Chemical synthesis and characterization of peptides and oligomeric proteins designed to form transmembrane ion channels

TAKEO IWAMOTO, Kansas State University
ANNE GROVE, University of California, San Diego
MYRTA OBLATT MONTAL, University of California, San Diego
MAURICIO MONTAL, University of California, San Diego
JOHN M. TOMICH, Kansas State University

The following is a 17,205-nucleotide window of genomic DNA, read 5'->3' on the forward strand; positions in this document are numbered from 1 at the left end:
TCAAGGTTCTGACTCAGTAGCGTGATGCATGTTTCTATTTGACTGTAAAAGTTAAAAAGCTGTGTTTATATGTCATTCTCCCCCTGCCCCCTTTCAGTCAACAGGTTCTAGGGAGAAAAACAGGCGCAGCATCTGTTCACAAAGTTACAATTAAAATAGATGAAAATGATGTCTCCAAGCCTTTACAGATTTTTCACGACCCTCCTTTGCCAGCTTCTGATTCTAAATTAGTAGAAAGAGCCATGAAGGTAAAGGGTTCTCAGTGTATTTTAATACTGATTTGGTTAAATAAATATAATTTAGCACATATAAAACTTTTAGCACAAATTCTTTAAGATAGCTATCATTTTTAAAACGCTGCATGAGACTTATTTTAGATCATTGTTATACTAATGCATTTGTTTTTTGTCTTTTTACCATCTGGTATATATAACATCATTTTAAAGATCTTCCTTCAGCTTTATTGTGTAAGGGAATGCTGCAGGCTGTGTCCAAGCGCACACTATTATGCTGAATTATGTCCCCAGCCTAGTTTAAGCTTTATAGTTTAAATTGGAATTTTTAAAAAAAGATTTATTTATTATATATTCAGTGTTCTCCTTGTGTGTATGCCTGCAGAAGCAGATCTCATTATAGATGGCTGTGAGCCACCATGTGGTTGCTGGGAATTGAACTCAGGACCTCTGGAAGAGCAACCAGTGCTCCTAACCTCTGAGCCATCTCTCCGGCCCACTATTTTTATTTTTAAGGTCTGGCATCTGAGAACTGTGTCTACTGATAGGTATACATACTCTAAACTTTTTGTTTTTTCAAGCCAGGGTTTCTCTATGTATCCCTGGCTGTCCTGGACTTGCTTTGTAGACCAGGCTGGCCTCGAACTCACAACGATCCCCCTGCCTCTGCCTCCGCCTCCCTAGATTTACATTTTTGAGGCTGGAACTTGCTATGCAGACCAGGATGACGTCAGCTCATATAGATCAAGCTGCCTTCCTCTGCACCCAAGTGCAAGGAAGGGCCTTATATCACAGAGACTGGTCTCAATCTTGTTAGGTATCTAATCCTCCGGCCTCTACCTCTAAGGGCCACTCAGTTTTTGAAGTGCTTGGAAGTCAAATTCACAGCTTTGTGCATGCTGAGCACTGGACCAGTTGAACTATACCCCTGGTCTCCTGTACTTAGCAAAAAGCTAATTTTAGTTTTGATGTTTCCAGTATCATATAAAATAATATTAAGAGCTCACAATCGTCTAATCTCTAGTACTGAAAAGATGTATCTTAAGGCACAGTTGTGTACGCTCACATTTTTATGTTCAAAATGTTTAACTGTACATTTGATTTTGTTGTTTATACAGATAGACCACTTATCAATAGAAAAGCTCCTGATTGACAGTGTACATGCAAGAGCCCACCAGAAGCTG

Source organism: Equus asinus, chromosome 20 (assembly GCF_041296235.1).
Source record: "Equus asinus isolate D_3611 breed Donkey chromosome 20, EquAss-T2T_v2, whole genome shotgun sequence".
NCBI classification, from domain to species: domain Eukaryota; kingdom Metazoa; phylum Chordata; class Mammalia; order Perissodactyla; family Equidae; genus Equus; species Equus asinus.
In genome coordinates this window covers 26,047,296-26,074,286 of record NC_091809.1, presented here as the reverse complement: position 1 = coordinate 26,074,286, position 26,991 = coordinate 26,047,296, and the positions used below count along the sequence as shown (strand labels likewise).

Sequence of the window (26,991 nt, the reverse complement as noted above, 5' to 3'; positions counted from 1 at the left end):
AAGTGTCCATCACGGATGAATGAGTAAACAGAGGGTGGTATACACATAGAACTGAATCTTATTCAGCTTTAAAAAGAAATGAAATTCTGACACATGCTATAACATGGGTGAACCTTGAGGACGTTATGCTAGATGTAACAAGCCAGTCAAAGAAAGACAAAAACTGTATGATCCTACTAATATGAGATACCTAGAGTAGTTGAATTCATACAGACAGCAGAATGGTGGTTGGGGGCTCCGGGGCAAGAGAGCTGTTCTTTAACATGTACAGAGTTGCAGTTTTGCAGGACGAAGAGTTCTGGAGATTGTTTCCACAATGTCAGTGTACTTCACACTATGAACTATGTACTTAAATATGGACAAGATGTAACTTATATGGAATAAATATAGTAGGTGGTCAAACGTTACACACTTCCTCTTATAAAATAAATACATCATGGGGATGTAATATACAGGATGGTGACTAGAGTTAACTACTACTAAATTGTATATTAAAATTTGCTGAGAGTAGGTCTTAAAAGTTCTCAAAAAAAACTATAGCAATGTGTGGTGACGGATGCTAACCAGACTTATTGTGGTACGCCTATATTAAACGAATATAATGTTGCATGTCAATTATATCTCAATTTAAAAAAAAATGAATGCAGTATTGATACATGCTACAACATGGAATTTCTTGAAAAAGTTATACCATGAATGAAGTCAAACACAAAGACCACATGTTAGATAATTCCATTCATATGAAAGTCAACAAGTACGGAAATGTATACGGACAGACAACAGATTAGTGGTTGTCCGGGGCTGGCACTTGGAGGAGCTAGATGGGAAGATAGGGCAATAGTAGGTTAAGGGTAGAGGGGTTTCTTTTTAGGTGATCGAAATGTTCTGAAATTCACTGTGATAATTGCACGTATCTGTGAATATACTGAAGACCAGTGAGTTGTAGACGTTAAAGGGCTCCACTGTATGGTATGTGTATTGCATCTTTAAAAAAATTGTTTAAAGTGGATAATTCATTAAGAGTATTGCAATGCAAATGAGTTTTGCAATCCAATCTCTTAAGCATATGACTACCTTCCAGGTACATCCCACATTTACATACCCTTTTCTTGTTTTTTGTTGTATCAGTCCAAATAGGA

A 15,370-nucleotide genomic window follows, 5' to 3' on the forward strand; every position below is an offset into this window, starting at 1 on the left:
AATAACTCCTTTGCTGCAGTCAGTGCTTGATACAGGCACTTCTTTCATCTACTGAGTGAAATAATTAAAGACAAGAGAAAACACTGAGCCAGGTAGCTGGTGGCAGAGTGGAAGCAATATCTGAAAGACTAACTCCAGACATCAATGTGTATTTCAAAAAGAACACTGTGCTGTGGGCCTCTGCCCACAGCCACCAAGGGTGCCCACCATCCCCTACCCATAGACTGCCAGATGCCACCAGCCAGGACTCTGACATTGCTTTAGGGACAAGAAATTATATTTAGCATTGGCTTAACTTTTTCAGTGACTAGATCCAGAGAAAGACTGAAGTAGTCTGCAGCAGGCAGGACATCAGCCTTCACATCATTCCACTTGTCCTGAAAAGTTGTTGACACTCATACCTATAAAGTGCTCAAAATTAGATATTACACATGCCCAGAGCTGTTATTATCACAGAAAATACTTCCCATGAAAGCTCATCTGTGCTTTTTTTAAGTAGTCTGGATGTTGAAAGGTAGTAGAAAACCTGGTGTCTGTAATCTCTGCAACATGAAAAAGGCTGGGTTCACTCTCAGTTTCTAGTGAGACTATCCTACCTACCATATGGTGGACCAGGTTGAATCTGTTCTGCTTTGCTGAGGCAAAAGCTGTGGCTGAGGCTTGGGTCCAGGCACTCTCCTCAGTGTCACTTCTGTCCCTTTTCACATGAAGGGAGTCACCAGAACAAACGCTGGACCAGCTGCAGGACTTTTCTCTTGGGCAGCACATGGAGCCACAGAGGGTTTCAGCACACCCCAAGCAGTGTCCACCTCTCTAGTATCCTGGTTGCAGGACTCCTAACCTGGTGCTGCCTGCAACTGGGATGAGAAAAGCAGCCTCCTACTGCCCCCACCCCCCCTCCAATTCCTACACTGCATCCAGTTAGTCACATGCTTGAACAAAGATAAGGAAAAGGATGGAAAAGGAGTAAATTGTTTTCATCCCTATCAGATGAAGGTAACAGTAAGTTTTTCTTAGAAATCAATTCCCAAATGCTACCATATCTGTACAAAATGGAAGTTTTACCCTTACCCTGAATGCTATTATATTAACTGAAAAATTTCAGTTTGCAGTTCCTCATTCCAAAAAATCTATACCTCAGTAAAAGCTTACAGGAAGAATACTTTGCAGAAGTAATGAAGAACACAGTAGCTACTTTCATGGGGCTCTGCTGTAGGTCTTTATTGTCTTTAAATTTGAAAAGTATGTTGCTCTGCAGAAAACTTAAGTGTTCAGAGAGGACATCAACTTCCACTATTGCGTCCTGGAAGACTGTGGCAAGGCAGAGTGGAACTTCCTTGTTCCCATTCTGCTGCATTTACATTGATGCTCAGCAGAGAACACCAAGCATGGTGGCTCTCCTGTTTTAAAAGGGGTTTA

A strategy for the synthesis of peptides and oligomeric proteins designed to form transmembrane ion channels is described. A folding motif that exhibits a functional ionic pore encompasses amphipathic α‐helices organized as a four‐helix bundle around a central hydrophilic pore. The channel‐forming activity of monomeric amphipathic peptides may be examined after reconstitution in lipid bilayers in which peptides self‐assemble into conductive oligomers. The covalent attachment of channel‐forming peptides to the lysine ε‐amino groups of a template molecule (KKKPGKEKG) specifies oligomeric number and facilitates the study of ionic permeation and channel blockade. Here we describe detailed protocols for the total synthesis of peptides and template‐assembled four‐helix bundle proteins, exemplified with the sequence of M2δ (EKM‐STAISVLLAQAVFLLLTSQR), considered involved in lining the pore of the nicotinic acetylcholine receptor channel. For comparison, the synthesis of a second four‐helix bundle, T4CaIVS3 with the sequence of predicted transmembrane segment S3 (DPWNVFDFLIVIGSIIDVILSE) of the fourth repeat of the l‐type voltage‐gated calcium channel, is included. Peptides and proteins are synthesized step‐wise by solid‐phase methods, purified by reversed‐phase HPLC, and homogeneity ascertained by analytical HPLC, capillary zone electrophoresis, SDS/PAGE, amino acid analysis and sequencing. Optimization of synthetic procedures for hydrophobic molecules include reducing resin substitution to avoid steric hindrance and aggregation of the final product. Protocols for the preparation of the samples prior to HPLC purification as well as the conditions and columns required for successful purification are presented. The methods developed are generally applicable for the chemical synthesis, purification and characterization of amphipathic peptides and template directed helical bundle proteins. Copyright © 1994, Wiley Blackwell. All rights reserved